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Genealogy, Family Skeletons and Black Sheep
February 23, 2003 8:15 PM   Subscribe

There's One In Every Family: You know that uncle whose name can't be mentioned at table, without loud swallowing, dark looks and deathly silence ensuing? The shady New Orleans grandmother whose photographs have been hastily removed from the family album, though the red stain from one of her garters remains? Call them black sheep or family skeletons, the Internet keeps making it easier and easier to dig them up and out. Outing your forebears and close family members has become an up and coming thing. In other words: I'll show you my black sheep if you show me yours.
posted by MiguelCardoso (31 comments total) 1 user marked this as a favorite

 
Emily Dickinson, for one. Also, the guy who hoisted the first Confederate flag in battle.
posted by troutfishing at 8:27 PM on February 23, 2003


Check out the The International Black Sheep Society of Genealogists, a group specifically for genealogists (amateur and otherwise) with "Black Sheep" in their family tree.

I'm distantly related to a man (one of my grandmother's many first cousins) who (probably) killed his ex-wife in her home in the mid-1980's. He was tried and acquitted, but then was successfully sued in civil court by her parents. And no, it wasn't OJ, despite the similarities.

Thankfully, I've never met the guy.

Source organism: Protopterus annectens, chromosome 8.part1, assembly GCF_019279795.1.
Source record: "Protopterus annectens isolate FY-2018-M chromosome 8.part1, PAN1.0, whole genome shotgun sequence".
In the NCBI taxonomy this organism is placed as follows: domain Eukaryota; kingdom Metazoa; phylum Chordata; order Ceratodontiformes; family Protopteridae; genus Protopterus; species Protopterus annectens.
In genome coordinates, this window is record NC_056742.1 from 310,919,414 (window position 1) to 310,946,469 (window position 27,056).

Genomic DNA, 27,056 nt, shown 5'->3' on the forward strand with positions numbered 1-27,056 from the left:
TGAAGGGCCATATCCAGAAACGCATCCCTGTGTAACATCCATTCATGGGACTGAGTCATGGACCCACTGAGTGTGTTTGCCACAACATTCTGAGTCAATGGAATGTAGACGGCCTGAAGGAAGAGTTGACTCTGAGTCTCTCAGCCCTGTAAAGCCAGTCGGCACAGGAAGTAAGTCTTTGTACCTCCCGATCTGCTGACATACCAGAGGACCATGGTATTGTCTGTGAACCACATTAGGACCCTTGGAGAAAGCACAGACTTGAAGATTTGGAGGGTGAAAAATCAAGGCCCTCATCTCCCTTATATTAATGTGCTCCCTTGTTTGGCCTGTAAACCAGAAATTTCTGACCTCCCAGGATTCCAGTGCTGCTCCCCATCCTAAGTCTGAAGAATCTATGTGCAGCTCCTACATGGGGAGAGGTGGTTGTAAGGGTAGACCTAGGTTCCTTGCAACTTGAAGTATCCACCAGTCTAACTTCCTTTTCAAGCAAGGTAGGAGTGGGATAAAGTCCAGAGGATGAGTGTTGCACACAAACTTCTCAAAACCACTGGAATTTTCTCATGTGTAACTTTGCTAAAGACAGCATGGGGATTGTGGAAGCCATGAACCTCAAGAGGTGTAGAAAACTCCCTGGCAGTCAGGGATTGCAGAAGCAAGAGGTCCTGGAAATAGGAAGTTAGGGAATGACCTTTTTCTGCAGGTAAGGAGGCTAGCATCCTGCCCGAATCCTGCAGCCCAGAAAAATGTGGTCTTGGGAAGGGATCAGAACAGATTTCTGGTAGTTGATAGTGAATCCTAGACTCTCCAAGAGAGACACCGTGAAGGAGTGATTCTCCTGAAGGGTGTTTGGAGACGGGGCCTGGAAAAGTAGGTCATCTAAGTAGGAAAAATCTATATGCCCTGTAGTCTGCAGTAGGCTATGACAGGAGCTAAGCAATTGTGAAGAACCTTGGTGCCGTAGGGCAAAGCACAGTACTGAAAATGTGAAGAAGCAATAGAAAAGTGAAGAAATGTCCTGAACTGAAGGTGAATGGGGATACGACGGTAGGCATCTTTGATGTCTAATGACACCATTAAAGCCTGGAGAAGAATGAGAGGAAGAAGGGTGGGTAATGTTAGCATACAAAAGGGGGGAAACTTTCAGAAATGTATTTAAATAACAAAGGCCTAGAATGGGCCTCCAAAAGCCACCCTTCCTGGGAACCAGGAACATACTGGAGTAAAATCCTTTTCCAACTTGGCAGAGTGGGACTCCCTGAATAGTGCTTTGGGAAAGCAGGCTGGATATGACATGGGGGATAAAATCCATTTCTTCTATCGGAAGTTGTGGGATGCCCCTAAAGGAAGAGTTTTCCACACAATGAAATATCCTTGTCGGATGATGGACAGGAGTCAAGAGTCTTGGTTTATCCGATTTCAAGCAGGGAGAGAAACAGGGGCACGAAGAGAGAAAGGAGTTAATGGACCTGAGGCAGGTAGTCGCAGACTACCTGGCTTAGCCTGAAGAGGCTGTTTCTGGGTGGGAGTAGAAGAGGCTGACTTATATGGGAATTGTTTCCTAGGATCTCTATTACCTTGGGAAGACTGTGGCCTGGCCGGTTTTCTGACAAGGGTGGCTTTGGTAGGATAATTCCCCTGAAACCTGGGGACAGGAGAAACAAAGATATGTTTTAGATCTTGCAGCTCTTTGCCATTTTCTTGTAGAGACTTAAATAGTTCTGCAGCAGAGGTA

posted by Asparagirl at 9:13 PM on February 23, 2003


"As the past president of the Chicago Genealogical Society, Craig Pfannkuche" ... Uh, that means 'Craig Pancake'. I'm willing to bet that no one ever actually had that name.

No matter what the reporter's bona fides, I'm willing to bet the underlying info of this story is phony ...
posted by Jos Bleau at 9:17 PM on February 23, 2003


Hey, thanks Asparagirl - talk about what should have been the main link! ;)

*still plucking up my courage*
posted by MiguelCardoso at 9:19 PM on February 23, 2003


Jos Bleau - he seems legit.
posted by MiguelCardoso at 9:21 PM on February 23, 2003


Oh goodness, let's see...we have members who ran the port blockades during the American revolution to resupply the revolutionaries (I guess they're only black sheep to the British side of the family, really), we have a lady who owned bordellos in the deep South who catered to both sides of the conflict, we have a member who was reputed to be a bit of a pirate, but was actually a rum runner between Cuba and the States, we had bootleggers during Prohibition, we had robber barons, women chasers, and duelers...and that was just the American side of the family. ;)

I come by my rebellious streak honestly, if you'll excuse the pun.

Oh, and Jos, there seem to be a fair amount of Germans with the name Pfannkuche.
posted by dejah420 at 9:28 PM on February 23, 2003


MiguelCardoso - you have more than a good point - there are a lot of German language websites for people with the last name 'Pfannkuche', and Craig has a lot of Google citations if nothing else ...

I'm willing to admit that I'm wrong, but c'mon, the guy's last name means 'pancake' for cryin' out loud~!

BTW- my grandfather was kicked out of the third grade for stabbing his teacher, and my father was kicked out of he University of Missouri for being a pimp (arrested and convicted of same as well).